SN 2003fg

Summary

Coordinates: Sky map 14h 16m 18s, +52° 14′ 00″

SN 2003fg
Event typeSupernova Edit this on Wikidata
aberrant Ia
Date2003
ConstellationBoötes Edit this on Wikidata
Right ascension14h 16m 18.78s
Declination+52° 14' 55.4
EpochJ2000.0
Galactic coordinates096.3812 +60.2821
Redshift0.244 ±0.0003 Edit this on Wikidata
Notable featuresSuper Chandrasekhar
Other designationsSN 2003fg, SNLS 03D3bb

SN 2003fg or "Champagne Supernova" was an unusual Type Ia supernova. It was discovered in 2003, with the Canada-France-Hawaii Telescope and the Keck Telescope, both on Mauna Kea in Hawaii, and announced by researchers at the University of Toronto.[1] The supernova occurred in a galaxy some 4 billion light-years from Earth. It was nicknamed after the 1996 song "Champagne Supernova" by English rock band Oasis.[2][failed verification]

It was unusual because of the mass of its progenitor. According to the current understanding, white dwarf stars explode as Type Ia supernovas when their mass approaches 1.4 solar masses, termed the Chandrasekhar limit. The mass added to the star is believed to be donated by a companion star, either from the companion's stellar wind or the overflow of its Roche lobe as it evolves.[3]

However, the progenitor of SN 2003fg reached two solar masses before exploding. The primary mechanism invoked to explain how a white dwarf can exceed the Chandrasekhar mass is unusually rapid rotation; the added support effectively increases the critical mass. An alternative explanation is that the explosion resulted from the merger of two white dwarfs. The evidence indicating a higher than normal mass comes from the light curve and spectra of the supernova—while it was particularly overluminous, the kinetic energies measured from the spectra appeared smaller than usual. One proposed explanation is that more of the total kinetic energy budget was expended climbing out of the deeper than usual potential well.[4]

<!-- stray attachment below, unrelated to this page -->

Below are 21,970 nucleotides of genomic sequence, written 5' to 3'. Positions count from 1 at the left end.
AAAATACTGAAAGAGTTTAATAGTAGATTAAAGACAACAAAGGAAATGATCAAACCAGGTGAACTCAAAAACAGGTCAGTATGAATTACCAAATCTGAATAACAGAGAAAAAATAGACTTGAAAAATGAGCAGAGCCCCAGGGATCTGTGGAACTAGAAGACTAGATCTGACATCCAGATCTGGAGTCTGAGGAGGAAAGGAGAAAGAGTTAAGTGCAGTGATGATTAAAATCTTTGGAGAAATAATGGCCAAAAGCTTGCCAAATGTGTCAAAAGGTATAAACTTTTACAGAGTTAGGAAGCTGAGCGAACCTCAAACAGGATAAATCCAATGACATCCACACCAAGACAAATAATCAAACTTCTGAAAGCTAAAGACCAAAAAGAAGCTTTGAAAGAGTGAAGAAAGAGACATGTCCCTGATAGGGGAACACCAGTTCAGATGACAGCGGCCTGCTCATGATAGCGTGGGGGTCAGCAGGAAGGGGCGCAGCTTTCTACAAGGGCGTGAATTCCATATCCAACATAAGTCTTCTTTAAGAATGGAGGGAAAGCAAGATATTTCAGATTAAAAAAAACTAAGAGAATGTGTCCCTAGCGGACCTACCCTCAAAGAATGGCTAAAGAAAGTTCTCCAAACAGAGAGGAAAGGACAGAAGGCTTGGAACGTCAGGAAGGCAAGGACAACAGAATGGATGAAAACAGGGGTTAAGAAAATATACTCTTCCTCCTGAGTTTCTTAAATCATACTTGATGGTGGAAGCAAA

This is important because the brightness of type Ia supernovae was thought to be essentially uniform, making them useful "standard candles" in measuring distances in the universe. Such an aberrant type Ia supernova could throw distances and other scientific work into doubt; however, the light curve characteristics of SN 2003fg were such that it would never have been mistaken for an ordinary high-redshift Type Ia supernova.

References

  1. ^ Howell, D. Andrew (21 September 2006). "The type Ia supernova SNLS-03D3bb from a super-Chandrasekhar-mass white dwarf star". Nature. 443 (7109): 308–311. arXiv:astro-ph/0609616. Bibcode:2006Natur.443..308H. doi:10.1038/nature05103. PMID 16988705. S2CID 4419069.
  2. ^ Branch, David (21 September 2006). "Astronomy: Champagne supernova". Nature. 443 (7109): 283–284. Bibcode:2006Natur.443..283B. doi:10.1038/443283a. PMID 16988699. S2CID 7315262.
  3. ^ Nugent, Peter (September 20, 2006). "The Weirdest Type Ia Supernova Yet". Research News. Retrieved 2006-11-02.
  4. ^ McKee, Maggie (20 September 2006). "Bizarre supernova breaks all the rules". New Scientist. Retrieved 2007-01-08.

External links

  • Light curves and spectrum on the Open Supernova Catalog
  • "SN 2003fg". SIMBAD. Centre de données astronomiques de Strasbourg.
  • 'Champagne supernova' challenges understanding of how supernovae work - University of Toronto
  • Cosmos Magazine - "Rebellious supernova confronts dark energy"
  • 'Champagne Supernova' breaks astronomical rules - CBC
  • Astronomy: Champagne supernova - Nature (subscription site)
  • Supernovae - NASA GSFC